The First Conference on PROMESA – the federal Puerto Rico Oversight, Management and Economic Stabilization Act passed July 30 by the U.S. Congress – was not the success its organizers expected. The Puerto Rico Chamber of Commerce organized the Aug. 31 event at the luxurious Hotel Condado Plaza in San Juan to “educate” the business class on the consequences of the “PROMESA.”
Numerous social, youth and labor organizations called for a demonstration against the PROMESA law, its dictatorial Fiscal Control Board and the Aug. 31 conference. Such was the movement’s militancy that it made the conference fail. This triumphant outcome set a tone and sent a clear and resounding message from the Puerto Rican resistance about the attempt to impose a colonial junta.
Before describing the demonstration, it’s useful to know the expectations of the business class in Puerto Rico as well as in the U.S.
That same morning the conservative daily El Nuevo Día published an article under the triumphal headline, “PROMESA forum filled.” It claimed that 650 entrepreneurs and executives would participate, and U.S. Congressional Republican majority leader Paul D. Ryan and Sean P. Duffy, the driving force behind PROMESA, were to address the conference by video.
According to the article, several panels would analyze Detroit’s bankruptcy process, and “various private sector executives will also discuss the various proposals submitted to the congressional bipartisan working group that analyzes the economy of the island in light of the provisions in PROMESA. Analysts, bondholders and bond fund managers of Puerto Rico will also participate in the event.”
Apart from the Chamber of Commerce, the article mentions that the event was “coordinated by Birling Capital, which was founded by ex-vice president of UBS Financial Services and former head of the Economic Development Bank, Francisco Rodriguez Castro, and by the Select Global Advisory Group and its founder Luis Jesus Aponte. The activity also has the support of almost 20 firms and companies, including MMM Holdings, Triple-S, the accounting firms Kevane-Grant-Thornton and FPV & Galindez, Coca-Cola, Walmart, Amgen multinational, Telemundo, Uno Radio Group and Latin Media House.” (elnuevodia.com/negocios)
PROMESA Conference spoiled
After learning, on the eve of the protest, that police planned to prevent the demonstrators from arriving, protesters began reaching the site before dawn that day and surrounded all entrances to the hotel.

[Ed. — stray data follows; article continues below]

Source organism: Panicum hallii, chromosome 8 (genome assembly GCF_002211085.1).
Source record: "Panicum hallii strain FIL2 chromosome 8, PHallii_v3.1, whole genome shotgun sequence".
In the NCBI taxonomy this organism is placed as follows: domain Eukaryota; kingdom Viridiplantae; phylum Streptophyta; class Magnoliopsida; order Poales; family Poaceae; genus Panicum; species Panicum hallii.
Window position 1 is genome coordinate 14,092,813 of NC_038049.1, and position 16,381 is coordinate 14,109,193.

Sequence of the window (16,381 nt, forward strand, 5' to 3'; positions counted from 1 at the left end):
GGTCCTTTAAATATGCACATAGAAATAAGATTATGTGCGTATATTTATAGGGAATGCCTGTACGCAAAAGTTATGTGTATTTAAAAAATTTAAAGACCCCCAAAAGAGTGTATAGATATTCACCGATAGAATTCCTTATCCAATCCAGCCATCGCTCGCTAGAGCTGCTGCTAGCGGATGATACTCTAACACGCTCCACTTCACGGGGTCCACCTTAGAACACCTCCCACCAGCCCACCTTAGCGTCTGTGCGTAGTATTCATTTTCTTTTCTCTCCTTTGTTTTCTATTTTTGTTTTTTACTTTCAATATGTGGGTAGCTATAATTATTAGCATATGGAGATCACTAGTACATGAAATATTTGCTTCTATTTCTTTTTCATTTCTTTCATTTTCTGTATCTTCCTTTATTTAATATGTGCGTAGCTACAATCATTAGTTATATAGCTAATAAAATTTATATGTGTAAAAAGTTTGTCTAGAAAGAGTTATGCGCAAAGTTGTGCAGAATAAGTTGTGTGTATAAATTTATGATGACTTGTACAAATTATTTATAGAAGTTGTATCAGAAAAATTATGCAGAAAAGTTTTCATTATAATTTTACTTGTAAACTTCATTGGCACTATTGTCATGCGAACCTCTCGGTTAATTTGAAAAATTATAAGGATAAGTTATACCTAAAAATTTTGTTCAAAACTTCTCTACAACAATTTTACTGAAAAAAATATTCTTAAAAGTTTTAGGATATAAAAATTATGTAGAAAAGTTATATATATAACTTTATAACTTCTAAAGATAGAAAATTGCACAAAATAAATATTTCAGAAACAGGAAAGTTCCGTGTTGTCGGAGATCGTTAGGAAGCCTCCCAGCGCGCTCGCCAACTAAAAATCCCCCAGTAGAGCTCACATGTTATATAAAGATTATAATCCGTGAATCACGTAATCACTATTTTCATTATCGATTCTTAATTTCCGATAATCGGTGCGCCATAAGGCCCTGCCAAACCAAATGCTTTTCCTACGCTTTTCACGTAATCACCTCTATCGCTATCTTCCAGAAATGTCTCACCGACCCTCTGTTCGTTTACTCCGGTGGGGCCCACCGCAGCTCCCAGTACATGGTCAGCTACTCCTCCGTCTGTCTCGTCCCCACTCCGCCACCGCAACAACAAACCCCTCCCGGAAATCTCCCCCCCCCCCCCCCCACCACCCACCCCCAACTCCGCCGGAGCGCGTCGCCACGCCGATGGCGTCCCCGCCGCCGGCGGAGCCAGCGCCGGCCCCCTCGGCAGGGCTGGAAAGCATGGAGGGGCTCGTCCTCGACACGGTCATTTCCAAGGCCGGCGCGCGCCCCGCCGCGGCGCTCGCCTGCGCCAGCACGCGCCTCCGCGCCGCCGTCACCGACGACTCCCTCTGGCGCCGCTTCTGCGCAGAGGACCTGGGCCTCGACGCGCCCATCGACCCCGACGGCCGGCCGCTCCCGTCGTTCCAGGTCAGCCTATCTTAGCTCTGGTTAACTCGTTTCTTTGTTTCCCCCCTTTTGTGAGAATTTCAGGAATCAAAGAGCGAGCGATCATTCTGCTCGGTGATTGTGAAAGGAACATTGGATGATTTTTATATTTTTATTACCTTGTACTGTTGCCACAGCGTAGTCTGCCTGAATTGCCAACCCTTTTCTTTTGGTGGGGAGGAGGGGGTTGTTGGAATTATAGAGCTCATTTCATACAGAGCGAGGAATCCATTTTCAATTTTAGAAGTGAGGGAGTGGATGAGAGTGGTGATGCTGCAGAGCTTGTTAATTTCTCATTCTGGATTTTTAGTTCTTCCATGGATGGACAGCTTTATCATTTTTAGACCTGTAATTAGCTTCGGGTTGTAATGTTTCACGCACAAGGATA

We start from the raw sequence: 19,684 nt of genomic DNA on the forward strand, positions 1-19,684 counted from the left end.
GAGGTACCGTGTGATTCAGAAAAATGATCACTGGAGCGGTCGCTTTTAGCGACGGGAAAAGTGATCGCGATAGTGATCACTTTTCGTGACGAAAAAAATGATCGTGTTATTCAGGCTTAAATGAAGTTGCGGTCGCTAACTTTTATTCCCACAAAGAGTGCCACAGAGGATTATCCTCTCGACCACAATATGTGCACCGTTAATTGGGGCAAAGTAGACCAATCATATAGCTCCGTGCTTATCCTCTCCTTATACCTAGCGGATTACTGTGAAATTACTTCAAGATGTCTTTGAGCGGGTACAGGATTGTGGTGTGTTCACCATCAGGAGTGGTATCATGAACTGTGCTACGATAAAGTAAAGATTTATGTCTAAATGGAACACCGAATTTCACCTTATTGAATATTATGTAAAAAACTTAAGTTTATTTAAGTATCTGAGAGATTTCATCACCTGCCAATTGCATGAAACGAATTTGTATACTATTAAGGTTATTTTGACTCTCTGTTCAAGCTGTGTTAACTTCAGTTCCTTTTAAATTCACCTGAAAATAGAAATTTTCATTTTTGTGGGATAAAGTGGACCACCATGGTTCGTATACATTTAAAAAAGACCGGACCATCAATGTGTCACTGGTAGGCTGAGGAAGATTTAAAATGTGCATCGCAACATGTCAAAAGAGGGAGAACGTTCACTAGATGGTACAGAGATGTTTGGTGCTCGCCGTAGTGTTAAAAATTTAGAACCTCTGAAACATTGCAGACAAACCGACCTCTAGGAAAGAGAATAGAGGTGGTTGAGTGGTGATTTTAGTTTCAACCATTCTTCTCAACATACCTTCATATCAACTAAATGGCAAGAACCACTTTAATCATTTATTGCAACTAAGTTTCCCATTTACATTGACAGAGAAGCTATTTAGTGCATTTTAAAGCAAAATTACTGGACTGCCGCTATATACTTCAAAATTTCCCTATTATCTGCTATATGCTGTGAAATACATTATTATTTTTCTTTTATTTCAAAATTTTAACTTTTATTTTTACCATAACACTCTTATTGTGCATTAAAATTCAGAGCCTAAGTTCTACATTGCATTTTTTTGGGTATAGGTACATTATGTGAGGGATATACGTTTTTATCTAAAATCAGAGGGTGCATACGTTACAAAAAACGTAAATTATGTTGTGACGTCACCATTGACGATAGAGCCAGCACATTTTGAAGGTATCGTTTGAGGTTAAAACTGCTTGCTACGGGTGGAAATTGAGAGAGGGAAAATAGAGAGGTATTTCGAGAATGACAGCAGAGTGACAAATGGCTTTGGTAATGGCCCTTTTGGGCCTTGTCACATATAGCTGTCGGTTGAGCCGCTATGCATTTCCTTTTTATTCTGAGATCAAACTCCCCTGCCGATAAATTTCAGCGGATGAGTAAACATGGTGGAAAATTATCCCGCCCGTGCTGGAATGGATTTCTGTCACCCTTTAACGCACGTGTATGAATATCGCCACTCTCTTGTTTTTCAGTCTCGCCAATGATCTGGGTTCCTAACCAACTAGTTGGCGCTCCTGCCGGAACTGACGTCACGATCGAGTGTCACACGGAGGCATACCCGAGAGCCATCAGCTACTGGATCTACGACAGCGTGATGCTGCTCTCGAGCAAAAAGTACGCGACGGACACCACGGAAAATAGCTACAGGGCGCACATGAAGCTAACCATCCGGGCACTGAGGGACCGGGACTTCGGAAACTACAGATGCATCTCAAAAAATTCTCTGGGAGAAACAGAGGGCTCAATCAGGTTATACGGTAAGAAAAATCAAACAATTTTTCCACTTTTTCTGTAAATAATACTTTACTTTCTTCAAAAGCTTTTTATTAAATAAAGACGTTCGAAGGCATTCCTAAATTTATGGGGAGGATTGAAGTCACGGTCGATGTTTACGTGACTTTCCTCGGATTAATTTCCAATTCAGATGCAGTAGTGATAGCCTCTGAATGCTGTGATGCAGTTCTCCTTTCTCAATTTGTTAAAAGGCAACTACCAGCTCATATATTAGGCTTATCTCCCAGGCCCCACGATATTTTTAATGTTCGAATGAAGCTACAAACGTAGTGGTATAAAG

The protesters were determined to prevent the conference at any cost. Meanwhile, police Strike Force and motorized units blocked the entrances to the hotel.
At the same time, demonstrators blocked the avenue leading to the hotel. Although it was not a massive demonstration, the demonstrators did have enough presence to successfully block the way for those trying to get to the conference.
Protesters sat in the middle of the avenue and built barricades with stones. They surrounded those who tried to attend the conference and tried to discourage them. Many people turned around. Demonstrators also threw water at some people to discourage them from participating.
Only a massive police presence — some demonstrators said it was triple their own number — allowed a few people to enter. In the videos of protesters and the transmission of television station WAPA, which covered the event live, the police could be seen surrounding those attempting to enter the hotel, shielding them from the anger of the demonstrators.
As always, the police brutally attacked the demonstrators.
However, the tactic of the activists was so successful that fewer than 200 people attended the business meeting, according to media reports. Although the organizers did not cancel the conference, they had to eliminate several panels.
Some candidates in the upcoming November elections for governor of Puerto Rico decided to cancel attendance at the conference. Earlier, the candidates of the Puerto Rican Independence Party, Maria de Lourdes Santiago, and of the Working People’s Party of Puerto Rico, Rafael Bernabe, refused invitations to attend the conference and made statements of solidarity with the demonstration.